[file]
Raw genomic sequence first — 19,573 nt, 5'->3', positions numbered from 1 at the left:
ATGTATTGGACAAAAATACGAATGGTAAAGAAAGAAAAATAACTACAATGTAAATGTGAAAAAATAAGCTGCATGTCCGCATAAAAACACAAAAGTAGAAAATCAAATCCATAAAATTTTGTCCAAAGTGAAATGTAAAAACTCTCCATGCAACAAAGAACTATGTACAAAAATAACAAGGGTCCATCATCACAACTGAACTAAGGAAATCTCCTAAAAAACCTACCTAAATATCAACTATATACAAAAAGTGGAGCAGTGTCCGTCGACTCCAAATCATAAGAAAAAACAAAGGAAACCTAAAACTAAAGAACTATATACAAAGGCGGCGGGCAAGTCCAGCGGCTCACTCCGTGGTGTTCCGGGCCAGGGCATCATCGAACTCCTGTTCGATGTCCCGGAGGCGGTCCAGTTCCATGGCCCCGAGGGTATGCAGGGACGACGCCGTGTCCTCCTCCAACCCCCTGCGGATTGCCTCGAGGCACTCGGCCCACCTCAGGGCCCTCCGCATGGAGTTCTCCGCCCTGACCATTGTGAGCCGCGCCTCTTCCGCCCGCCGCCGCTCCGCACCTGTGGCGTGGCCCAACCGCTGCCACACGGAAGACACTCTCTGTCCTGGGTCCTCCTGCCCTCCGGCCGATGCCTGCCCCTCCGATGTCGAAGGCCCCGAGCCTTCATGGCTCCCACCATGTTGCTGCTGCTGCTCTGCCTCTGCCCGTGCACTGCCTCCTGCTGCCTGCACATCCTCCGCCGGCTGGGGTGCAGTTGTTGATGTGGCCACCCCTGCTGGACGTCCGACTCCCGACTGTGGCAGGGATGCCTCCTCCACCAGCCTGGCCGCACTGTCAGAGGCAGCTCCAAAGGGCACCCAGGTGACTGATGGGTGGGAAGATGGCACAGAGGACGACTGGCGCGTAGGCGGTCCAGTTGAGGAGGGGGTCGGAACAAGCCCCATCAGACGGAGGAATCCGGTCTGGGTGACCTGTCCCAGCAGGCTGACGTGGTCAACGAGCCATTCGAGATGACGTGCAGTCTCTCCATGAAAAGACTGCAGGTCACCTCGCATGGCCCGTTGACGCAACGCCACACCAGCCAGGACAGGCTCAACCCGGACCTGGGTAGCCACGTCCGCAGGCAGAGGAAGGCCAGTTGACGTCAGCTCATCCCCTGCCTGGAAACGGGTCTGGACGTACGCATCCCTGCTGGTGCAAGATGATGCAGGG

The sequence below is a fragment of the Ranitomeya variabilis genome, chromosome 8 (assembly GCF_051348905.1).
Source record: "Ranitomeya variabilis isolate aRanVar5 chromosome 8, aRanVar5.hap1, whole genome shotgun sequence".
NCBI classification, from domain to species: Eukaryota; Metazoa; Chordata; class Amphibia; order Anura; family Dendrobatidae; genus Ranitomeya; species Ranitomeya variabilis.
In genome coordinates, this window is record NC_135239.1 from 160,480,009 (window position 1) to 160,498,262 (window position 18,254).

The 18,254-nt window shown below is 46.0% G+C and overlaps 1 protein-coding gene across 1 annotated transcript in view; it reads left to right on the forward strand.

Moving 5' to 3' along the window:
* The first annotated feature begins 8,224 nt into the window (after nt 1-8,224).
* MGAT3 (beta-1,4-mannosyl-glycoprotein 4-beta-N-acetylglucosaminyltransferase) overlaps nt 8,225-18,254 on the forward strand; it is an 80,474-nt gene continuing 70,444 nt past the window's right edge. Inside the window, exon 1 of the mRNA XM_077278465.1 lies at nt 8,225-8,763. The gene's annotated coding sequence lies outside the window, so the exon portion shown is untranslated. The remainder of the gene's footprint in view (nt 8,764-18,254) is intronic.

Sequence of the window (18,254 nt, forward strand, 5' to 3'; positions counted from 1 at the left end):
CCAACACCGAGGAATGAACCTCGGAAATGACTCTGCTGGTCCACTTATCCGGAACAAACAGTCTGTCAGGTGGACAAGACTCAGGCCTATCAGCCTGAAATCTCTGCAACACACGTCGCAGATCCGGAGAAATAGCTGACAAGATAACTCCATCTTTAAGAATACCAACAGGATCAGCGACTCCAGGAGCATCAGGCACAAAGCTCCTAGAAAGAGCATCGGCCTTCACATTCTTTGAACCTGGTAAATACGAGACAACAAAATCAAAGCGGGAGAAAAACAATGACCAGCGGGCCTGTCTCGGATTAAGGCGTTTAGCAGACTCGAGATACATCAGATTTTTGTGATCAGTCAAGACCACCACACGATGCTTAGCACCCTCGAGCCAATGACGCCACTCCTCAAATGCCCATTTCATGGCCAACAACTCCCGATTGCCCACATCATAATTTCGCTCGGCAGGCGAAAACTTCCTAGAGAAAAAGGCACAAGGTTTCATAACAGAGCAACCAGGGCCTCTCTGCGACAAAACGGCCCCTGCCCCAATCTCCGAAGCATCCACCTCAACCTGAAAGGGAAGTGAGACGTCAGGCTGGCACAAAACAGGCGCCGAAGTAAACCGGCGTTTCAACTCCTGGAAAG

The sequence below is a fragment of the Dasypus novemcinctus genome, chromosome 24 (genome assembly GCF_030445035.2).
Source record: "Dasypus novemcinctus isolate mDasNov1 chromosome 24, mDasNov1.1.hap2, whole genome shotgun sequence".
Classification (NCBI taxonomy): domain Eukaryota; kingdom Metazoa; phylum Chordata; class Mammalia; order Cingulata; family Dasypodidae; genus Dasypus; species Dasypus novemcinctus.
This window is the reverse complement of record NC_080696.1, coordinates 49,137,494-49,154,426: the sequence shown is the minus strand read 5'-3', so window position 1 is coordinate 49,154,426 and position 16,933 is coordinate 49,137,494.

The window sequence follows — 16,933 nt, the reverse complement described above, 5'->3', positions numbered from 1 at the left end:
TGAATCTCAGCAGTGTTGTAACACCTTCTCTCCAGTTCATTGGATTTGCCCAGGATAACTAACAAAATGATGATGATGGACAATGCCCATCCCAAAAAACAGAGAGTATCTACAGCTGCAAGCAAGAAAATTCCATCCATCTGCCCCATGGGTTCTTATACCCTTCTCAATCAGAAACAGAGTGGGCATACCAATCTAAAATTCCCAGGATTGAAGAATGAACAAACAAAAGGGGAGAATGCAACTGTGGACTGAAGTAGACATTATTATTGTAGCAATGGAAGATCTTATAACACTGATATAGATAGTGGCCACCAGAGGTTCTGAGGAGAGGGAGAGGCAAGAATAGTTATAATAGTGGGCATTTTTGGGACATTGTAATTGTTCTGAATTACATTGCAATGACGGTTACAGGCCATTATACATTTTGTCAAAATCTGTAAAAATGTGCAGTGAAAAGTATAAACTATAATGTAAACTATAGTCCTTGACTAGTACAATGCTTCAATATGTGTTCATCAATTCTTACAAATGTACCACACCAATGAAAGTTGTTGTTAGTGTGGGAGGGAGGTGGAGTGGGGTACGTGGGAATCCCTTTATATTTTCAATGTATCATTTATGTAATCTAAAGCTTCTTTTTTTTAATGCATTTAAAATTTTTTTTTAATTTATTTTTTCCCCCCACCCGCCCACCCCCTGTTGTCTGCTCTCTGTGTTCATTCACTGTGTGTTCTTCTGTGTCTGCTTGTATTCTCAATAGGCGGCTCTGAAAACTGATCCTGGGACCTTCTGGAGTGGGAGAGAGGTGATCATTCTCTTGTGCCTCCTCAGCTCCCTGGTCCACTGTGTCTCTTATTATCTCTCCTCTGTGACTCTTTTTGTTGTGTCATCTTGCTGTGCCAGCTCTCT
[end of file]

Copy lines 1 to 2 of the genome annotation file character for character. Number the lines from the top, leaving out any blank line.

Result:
Raw genomic sequence first — 19,573 nt, 5'->3', positions numbered from 1 at the left:
ATGTATTGGACAAAAATACGAATGGTAAAGAAAGAAAAATAACTACAATGTAAATGTGAAAAAATAAGCTGCATGTCCGCATAAAAACACAAAAGTAGAAAATCAAATCCATAAAATTTTGTCCAAAGTGAAATGTAAAAACTCTCCATGCAACAAAGAACTATGTACAAAAATAACAAGGGTCCATCATCACAACTGAACTAAGGAAATCTCCTAAAAAACCTACCTAAATATCAACTATATACAAAAAGTGGAGCAGTGTCCGTCGACTCCAAATCATAAGAAAAAACAAAGGAAACCTAAAACTAAAGAACTATATACAAAGGCGGCGGGCAAGTCCAGCGGCTCACTCCGTGGTGTTCCGGGCCAGGGCATCATCGAACTCCTGTTCGATGTCCCGGAGGCGGTCCAGTTCCATGGCCCCGAGGGTATGCAGGGACGACGCCGTGTCCTCCTCCAACCCCCTGCGGATTGCCTCGAGGCACTCGGCCCACCTCAGGGCCCTCCGCATGGAGTTCTCCGCCCTGACCATTGTGAGCCGCGCCTCTTCCGCCCGCCGCCGCTCCGCACCTGTGGCGTGGCCCAACCGCTGCCACACGGAAGACACTCTCTGTCCTGGGTCCTCCTGCCCTCCGGCCGATGCCTGCCCCTCCGATGTCGAAGGCCCCGAGCCTTCATGGCTCCCACCATGTTGCTGCTGCTGCTCTGCCTCTGCCCGTGCACTGCCTCCTGCTGCCTGCACATCCTCCGCCGGCTGGGGTGCAGTTGTTGATGTGGCCACCCCTGCTGGACGTCCGACTCCCGACTGTGGCAGGGATGCCTCCTCCACCAGCCTGGCCGCACTGTCAGAGGCAGCTCCAAAGGGCACCCAGGTGACTGATGGGTGGGAAGATGGCACAGAGGACGACTGGCGCGTAGGCGGTCCAGTTGAGGAGGGGGTCGGAACAAGCCCCATCAGACGGAGGAATCCGGTCTGGGTGACCTGTCCCAGCAGGCTGACGTGGTCAACGAGCCATTCGAGATGACGTGCAGTCTCTCCATGAAAAGACTGCAGGTCACCTCGCATGGCCCGTTGACGCAACGCCACACCAGCCAGGACAGGCTCAACCCGGACCTGGGTAGCCACGTCCGCAGGCAGAGGAAGGCCAGTTGACGTCAGCTCATCCCCTGCCTGGAAACGGGTCTGGACGTACGCATCCCTGCTGGTGCAAGATGATGCAGGG